Welcome to the October 2006 issue of the American Academy of Pediatrics Health and Safety E-News for caregivers and teachers.
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This issue includes information and action steps for you on the following topics:
Young Children Need to Be Ready for
Most of us think that getting children ready for school means helping them learn
to tie their shoes, count, write, and read. While these skills are important,
teachers tell us that it is easier for them to teach children who can:
- Talk to and play with others
- Follow directions (listen, ask questions, and finish tasks)
- Identify and talk about feelings
- Handle a problem with others
- Ask for help when they need it
Learning is a social process, and
children who have trouble with social
skills might act out or use undesirable
behaviors. These children may receive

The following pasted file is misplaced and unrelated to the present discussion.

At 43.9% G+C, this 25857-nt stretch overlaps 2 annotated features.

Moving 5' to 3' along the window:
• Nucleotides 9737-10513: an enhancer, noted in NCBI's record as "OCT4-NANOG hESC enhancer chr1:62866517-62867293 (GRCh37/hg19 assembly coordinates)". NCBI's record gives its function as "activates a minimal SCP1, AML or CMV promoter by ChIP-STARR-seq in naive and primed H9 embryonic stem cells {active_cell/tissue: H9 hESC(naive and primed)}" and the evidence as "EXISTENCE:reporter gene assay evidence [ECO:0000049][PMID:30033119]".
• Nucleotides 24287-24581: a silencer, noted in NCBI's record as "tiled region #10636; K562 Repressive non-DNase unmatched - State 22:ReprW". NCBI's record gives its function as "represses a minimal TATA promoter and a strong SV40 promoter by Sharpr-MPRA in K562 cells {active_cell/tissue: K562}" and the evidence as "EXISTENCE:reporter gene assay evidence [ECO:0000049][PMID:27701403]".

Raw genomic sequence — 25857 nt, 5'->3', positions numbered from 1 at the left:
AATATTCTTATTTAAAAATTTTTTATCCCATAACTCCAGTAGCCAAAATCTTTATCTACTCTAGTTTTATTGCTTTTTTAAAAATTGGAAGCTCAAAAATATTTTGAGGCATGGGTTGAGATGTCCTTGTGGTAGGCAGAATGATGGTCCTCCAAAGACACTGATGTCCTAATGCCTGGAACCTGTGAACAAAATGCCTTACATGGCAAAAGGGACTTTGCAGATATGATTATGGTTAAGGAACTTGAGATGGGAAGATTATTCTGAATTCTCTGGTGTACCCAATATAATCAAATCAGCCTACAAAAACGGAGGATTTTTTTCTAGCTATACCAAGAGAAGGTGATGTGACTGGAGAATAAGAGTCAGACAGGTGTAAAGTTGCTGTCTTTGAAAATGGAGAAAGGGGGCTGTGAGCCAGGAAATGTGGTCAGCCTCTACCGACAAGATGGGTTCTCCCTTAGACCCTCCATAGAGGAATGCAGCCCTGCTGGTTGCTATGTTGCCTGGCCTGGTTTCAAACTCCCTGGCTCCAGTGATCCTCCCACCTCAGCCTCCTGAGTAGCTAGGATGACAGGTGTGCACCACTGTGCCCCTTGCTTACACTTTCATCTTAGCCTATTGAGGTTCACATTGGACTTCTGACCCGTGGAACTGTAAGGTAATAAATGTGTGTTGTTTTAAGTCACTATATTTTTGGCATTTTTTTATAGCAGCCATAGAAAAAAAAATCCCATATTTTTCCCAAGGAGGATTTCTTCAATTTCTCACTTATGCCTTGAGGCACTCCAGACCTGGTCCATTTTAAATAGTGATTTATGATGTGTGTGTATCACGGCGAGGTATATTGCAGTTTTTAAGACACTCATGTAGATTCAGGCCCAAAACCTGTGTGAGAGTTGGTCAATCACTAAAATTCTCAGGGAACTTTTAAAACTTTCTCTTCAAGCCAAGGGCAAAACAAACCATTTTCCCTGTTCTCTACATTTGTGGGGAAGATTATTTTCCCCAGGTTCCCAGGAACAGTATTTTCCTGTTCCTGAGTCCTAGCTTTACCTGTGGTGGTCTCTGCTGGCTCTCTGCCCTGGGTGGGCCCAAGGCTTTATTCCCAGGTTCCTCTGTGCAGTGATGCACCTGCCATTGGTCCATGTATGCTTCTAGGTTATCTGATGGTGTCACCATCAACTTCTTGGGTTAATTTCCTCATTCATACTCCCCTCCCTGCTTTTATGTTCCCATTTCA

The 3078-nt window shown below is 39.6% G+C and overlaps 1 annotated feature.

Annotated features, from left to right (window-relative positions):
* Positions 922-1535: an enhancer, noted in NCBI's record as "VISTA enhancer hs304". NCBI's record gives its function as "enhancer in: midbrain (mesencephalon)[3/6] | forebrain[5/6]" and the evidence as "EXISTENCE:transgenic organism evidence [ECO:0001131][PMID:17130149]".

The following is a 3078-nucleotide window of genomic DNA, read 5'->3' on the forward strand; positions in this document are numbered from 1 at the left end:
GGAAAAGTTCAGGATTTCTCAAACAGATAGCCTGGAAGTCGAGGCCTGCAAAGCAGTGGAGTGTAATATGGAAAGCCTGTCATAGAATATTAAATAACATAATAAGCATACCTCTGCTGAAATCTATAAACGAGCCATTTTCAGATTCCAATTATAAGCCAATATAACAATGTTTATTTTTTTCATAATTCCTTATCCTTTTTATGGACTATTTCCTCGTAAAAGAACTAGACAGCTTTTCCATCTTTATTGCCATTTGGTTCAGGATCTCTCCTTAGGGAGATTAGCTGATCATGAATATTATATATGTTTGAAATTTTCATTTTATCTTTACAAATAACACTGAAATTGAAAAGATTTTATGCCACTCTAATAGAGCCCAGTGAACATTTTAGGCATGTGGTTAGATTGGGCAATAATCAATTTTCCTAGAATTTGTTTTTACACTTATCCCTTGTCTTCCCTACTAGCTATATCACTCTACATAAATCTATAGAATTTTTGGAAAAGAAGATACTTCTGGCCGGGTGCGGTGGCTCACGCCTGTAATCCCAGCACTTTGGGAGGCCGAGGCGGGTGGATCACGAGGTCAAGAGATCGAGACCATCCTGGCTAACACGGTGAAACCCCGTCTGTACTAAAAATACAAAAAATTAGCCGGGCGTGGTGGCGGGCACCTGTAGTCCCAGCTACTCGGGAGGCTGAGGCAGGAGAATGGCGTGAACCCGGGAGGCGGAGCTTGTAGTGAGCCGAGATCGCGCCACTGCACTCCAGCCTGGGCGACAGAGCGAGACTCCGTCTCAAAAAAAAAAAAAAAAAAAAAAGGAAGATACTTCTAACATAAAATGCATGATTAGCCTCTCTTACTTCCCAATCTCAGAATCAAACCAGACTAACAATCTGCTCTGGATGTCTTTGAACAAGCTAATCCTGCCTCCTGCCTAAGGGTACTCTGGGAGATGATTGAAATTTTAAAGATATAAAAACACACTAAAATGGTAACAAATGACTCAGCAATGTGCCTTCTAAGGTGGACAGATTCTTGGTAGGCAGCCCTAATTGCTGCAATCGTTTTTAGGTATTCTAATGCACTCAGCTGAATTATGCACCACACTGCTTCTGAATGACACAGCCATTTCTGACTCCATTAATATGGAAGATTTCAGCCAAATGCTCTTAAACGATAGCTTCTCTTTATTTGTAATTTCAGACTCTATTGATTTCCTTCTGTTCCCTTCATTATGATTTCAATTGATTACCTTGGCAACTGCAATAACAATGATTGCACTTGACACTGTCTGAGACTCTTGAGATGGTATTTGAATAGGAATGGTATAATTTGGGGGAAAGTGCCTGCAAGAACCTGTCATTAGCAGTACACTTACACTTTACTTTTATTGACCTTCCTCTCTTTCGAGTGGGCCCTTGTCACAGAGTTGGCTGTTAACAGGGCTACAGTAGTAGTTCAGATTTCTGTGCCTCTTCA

fewer compliments, have trouble developing
friendships, and cannot always focus on
schoolwork. This makes school harder for
everyone. When parents and child care
providers help young children learn how
to make friends, follow directions, and
complete schoolwork, everyone benefits!
Warmth and Affection, Helping Children Build
Expressing warmth and affection to
children is important for many reasons.
It's also crucial for young children to
be appropriately touched and hugged by
adults. Touching and holding infants and
toddlers helps them feel secure and learn
to trust their caregivers. A good relationship
(that is positive and supportive) promotes
brain development. By remaining calm and
responsive to the child's needs, adults
can reassure and calm an anxious child.
Finally, these activities will help you
develop a good relationship with the children,
and this will help you feel good, enjoy
your work, and have fun.
Here are some things you can do:
- Greet each child warmly. Smile, make eye contact, and use a positive tone of voice that says you are happy to see the child. Use the child's name. Help the child to say good-bye to the person who brought them and then to decide what to do as their first activity of the day. This approach is especially important when a child has been absent or is new to a program.